As editors, we will come across many ethical situations. How can we best be prepared to respond to them?
When we receive a piece to edit, we have many important choices to make. These may include how to deal with dishonesty from authors, how much editing is too much, or how to determine quality and potential. As we face these choices, we may have a code of ethics provided by our businesses, or we may have an innate code of ethics that exists only on the paper of our mind. Either way, it is vital for us editors to know where we stand before the situation even arises. How are we able to do this?
Nicole Amare of the University of South Alabama and Alan Manning of Brigham Young University spent some time delving into the idea of author-editor ethics. In their article “Examining Editor-Author Ethics: Real-World Scenarios from Interviews with Three Journal Editors,” Amare and Manning (2009) spend time with three journal editors, asking them about how ethics work in their workplace. The researchers recruited editors who currently edit for technical or business communication journals. They chose six questions to ask based on ethical concerns editors in the field of technical communication might have. They then invited the editors to share, based on these questions, ethical scenarios that they had experienced throughout their careers.
The questions related to author dishonesty, editorial disclosure (how much editors share with the authors about their work), negotiation of review (whether the work should be accepted), author status (ethnicity, gender, academic status), and an organization’s formal and informal ethical codes. The editors were able to share ethical scenarios from their careers that related to those questions. I’ll highlight three examples.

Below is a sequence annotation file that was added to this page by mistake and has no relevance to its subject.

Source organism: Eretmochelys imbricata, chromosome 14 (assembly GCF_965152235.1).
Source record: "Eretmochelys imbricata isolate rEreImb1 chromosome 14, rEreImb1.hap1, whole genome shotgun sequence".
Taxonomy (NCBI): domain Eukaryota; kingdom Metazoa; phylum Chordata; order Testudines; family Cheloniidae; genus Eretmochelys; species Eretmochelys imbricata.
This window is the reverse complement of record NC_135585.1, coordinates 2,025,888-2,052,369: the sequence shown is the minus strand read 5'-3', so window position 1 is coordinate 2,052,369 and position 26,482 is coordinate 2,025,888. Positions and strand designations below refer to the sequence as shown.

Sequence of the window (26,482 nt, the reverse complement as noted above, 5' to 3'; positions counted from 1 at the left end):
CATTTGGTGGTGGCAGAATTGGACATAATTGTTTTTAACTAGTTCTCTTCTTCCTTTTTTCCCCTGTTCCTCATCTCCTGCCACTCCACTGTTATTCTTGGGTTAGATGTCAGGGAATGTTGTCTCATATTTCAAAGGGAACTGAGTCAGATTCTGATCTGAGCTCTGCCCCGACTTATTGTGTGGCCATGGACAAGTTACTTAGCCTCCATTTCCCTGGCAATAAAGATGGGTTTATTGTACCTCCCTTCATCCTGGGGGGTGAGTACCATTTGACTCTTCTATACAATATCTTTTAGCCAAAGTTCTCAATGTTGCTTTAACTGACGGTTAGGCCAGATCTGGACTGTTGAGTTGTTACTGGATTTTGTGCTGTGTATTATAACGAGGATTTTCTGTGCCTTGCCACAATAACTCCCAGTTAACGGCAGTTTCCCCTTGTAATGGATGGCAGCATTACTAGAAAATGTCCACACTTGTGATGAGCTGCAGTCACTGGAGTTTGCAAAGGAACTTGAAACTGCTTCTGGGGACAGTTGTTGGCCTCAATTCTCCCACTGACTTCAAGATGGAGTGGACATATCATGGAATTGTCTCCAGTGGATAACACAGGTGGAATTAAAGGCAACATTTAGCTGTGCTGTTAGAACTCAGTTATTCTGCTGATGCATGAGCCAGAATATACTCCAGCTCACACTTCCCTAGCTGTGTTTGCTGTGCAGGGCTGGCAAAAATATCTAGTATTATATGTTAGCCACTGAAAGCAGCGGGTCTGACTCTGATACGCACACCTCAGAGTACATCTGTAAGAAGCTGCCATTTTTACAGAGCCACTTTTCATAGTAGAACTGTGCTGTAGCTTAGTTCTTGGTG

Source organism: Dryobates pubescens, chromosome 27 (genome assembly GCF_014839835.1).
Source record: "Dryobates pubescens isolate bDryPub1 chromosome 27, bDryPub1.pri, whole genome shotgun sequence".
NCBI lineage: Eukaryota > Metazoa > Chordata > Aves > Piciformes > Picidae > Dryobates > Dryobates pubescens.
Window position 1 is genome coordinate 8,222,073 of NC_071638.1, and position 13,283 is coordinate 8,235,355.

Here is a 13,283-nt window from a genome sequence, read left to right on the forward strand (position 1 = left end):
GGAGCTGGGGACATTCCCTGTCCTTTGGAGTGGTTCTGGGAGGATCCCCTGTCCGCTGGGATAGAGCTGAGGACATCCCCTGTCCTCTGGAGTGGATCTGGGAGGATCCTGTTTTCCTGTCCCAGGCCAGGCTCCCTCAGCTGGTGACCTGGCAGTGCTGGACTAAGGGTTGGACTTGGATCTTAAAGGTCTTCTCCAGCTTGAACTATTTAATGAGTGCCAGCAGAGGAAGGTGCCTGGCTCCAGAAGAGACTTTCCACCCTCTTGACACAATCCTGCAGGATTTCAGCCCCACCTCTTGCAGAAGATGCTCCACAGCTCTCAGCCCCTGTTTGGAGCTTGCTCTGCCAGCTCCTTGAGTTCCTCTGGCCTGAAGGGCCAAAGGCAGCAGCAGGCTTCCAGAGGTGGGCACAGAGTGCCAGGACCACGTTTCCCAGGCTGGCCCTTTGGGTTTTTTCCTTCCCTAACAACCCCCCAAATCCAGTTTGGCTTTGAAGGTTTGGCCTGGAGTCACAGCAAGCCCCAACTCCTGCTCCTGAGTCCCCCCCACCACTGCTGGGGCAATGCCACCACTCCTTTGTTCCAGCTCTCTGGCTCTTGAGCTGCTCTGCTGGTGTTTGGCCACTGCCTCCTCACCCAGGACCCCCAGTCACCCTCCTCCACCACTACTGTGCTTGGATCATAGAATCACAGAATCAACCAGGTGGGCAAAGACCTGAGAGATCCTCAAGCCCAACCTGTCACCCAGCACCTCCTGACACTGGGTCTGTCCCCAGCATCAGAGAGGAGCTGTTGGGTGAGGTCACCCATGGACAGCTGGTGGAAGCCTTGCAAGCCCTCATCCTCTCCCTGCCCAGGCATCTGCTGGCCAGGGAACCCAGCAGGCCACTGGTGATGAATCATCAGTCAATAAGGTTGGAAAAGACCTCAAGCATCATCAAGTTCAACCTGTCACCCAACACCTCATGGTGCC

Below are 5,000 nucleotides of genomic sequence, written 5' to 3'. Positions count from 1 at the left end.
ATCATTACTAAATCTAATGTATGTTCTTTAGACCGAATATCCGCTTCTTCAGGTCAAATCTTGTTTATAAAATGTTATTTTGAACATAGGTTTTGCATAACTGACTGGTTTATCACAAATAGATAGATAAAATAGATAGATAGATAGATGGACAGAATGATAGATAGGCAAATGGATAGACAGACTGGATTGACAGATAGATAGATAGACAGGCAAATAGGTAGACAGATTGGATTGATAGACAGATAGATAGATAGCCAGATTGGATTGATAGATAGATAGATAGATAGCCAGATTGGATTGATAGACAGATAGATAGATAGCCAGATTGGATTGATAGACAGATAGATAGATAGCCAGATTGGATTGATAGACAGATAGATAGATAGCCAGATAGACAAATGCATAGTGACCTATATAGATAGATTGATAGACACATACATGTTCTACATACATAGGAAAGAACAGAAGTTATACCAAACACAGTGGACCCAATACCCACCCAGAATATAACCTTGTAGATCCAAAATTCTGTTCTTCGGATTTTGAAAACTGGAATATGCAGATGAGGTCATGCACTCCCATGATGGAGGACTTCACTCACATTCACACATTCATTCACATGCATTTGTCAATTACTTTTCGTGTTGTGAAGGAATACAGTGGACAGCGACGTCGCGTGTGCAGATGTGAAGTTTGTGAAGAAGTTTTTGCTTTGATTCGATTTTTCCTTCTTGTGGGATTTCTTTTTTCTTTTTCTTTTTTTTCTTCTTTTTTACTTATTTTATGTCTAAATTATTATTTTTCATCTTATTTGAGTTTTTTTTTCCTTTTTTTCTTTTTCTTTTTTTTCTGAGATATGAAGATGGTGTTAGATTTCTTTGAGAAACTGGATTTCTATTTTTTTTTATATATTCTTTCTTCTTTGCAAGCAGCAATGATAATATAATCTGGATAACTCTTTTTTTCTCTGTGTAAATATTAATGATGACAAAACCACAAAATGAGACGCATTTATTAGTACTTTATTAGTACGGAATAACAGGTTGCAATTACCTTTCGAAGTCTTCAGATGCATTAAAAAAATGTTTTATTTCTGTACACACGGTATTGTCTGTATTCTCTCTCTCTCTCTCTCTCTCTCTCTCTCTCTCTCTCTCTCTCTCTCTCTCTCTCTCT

First, in relation to editorial disclosure, all three editors reported removing “unusually cruel or hurtful reviewer comments” and copyediting other comments before sending them to authors (294). The dilemma when filtering comments, as one participant noted, is that while authors should not be overly hurt by the comments, they still need to know the effect the writing is having on the reviewers.
Second, in relation to ethical codes, one editor reported how an ethical code provided guidance when deciding to solicit a book review. The editor chose not to solicit the book review due to a conflict of interest. The study did not detail what the conflict of interest was, but the editor reported that pursuing the review could have been viewed by others as “abusing one’s professional position as journal editor” (299). Overall, the researchers found that the editors relied mostly on their own ethical resolve, rather than on informal or formal ethical codes.
Third, Amare and Manning’s final question in the interviews was, “When you leave your position as editor, what would you tell the next editor in terms of advice related to ethics…?” They mention one editor’s answer as being the “ultimate answer” in terms of editor-author ethics: “I think the advice is very simple and that is to just make sure that whatever you do you won’t be embarrassed if other people hear about it at a [professional society] meeting;…You just don’t want to do anything…that you wouldn’t want made public” (300).
As the results suggest, no matter how hard we may try, we will face ethical dilemmas throughout our careers as editors. So when the dilemmas arise, how can we make sure we’re doing the right thing? A code of ethics might help. If your business has a code of ethics, be sure to understand it well and refer to it often when making ethical decisions. If necessary, create your own code, whether it be written on paper or simply internalized. Based on the editors’ experiences in the study, you could incorporate ethical principles related to avoiding harm, avoiding conflicts of interest, or avoiding situations that you wouldn’t want publicly disclosed. Further, you could incorporate dilemmas you have already experienced in your career or that you anticipate experiencing. Creating a code of ethics in advance can make the ethical choices that you encounter a little easier to analyze.
Learn more about author-editor ethics in the full article:
Amare, Nicole, and Alan Manning. 2009. “Examining Editor-Author Ethics: Real-World Scenarios from Interviews with Three Journal Editors.” Journal of Technical Writing and Communication 39 (3): 285–303. https://doi.org/10.2190/TW.39.3.e.
—Oakli Van Meter, Editing Research
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